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PHP RFC: Distrust SHA-1 Certificates
- Version: 0.3
- Date: 2016-11-25
- Last Update: 2017-05-29
- Author: Niklas Keller email@example.com
- Status: Under Discussion
- First Published at: http://wiki.php.net/rfc/distrust-sha1-certificates
As of 2016-01-01, the CA/B Forum forbids issuing new SHA-1 certificates. The CA/B has advised CAs starting 2015-01-16 to issue no SHA-1 certificates with an expiration date greater than 2017-01-01, as browsers had already announced (see references) to deprecate and remove SHA-1. NIST recommends that SHA-1 should no longer be used for digital signatures. Starting with Java 9, Java will also no longer accept SHA-1 starting 2017-01-01 by default.
Meanwhile, PHP doesn't have any restrictions here at all. There's no context option that let's users specify which signature algorithms they accept. Even worse, PHP currently accepts even MD5 certificates.
As of 23rd of February 2017, SHA-1 is considered broken. MD5 has been known to be broken for a way longer time.
This RFC proposes to introduce a new
“min_signature_bits” context option to restrict the accepted certificate message digests. The RFC proposes to set this option to
128 (accepting SHA2 and better) by default, allowing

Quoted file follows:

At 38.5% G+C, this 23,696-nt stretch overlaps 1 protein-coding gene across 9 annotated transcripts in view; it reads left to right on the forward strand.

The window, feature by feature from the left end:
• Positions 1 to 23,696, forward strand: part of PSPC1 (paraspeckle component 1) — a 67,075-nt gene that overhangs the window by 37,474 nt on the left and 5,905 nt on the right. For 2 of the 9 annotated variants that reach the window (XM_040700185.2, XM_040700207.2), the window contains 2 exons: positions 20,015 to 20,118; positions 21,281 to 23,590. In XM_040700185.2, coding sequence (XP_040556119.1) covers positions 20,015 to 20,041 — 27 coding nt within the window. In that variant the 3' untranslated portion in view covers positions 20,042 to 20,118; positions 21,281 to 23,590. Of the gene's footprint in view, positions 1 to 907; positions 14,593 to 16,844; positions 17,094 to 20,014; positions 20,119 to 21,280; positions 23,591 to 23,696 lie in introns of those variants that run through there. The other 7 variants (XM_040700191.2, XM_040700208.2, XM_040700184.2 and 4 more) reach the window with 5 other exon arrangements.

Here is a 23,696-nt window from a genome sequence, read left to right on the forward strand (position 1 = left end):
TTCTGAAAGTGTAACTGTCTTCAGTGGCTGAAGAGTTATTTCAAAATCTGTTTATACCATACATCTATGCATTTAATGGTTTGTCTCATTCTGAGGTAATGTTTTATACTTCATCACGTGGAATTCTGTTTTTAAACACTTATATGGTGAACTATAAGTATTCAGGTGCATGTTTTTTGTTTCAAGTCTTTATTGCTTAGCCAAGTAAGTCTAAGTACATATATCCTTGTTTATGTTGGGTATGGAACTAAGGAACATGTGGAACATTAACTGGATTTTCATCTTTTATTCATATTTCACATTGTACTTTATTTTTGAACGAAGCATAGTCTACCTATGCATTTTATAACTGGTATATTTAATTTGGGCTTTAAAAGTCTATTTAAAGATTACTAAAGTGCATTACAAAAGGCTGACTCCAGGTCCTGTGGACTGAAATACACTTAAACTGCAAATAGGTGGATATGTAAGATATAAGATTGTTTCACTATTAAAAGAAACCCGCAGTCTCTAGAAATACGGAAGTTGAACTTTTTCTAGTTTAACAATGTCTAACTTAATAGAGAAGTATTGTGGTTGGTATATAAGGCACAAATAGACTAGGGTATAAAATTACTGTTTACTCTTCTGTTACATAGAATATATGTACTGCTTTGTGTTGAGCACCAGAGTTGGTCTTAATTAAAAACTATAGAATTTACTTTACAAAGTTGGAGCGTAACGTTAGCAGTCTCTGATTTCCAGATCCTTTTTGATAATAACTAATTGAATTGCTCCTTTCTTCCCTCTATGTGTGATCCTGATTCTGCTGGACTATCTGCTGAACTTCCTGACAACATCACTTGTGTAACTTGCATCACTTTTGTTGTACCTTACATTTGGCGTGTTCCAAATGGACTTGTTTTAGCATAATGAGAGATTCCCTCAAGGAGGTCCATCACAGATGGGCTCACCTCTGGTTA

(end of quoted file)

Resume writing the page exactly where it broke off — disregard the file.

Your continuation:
80 (accepting also SHA1) to be set for legacy applications, but this is strongly discouraged. This setting will be applied to all certificates that are not in the trust store.
Backward Incompatible Changes
MD5 certificates won't any longer be accepted. SHA-1 certificates are no longer accepted by default starting in PHP 7.2. This break is intentional and is in line with the CA/B rules and major browser policies.
Proposed PHP Version(s)
All supported versions should be updated to restrict the usage of MD5 certificates. All versions except PHP 7.2 should default to
80 for lower BC impact. PHP 7.2 will default to
Browsers start on 2017-01-01 with no longer accepting SHA-1 certificates, too. Impact is expected to be rather low. People in need of SHA-1 certificates, e.g. for private CAs, can set the mentioned context option to
80 to get the previous behavior (except for MD5 not being accepted), but are strongly discouraged to do so. It is explicitly not possible to set this value lower than 80. There's no option to enable MD5.
The default can be increased later should the need arise.
Proposed Voting Choices
Requires a 2/3 majority.
Patches and Tests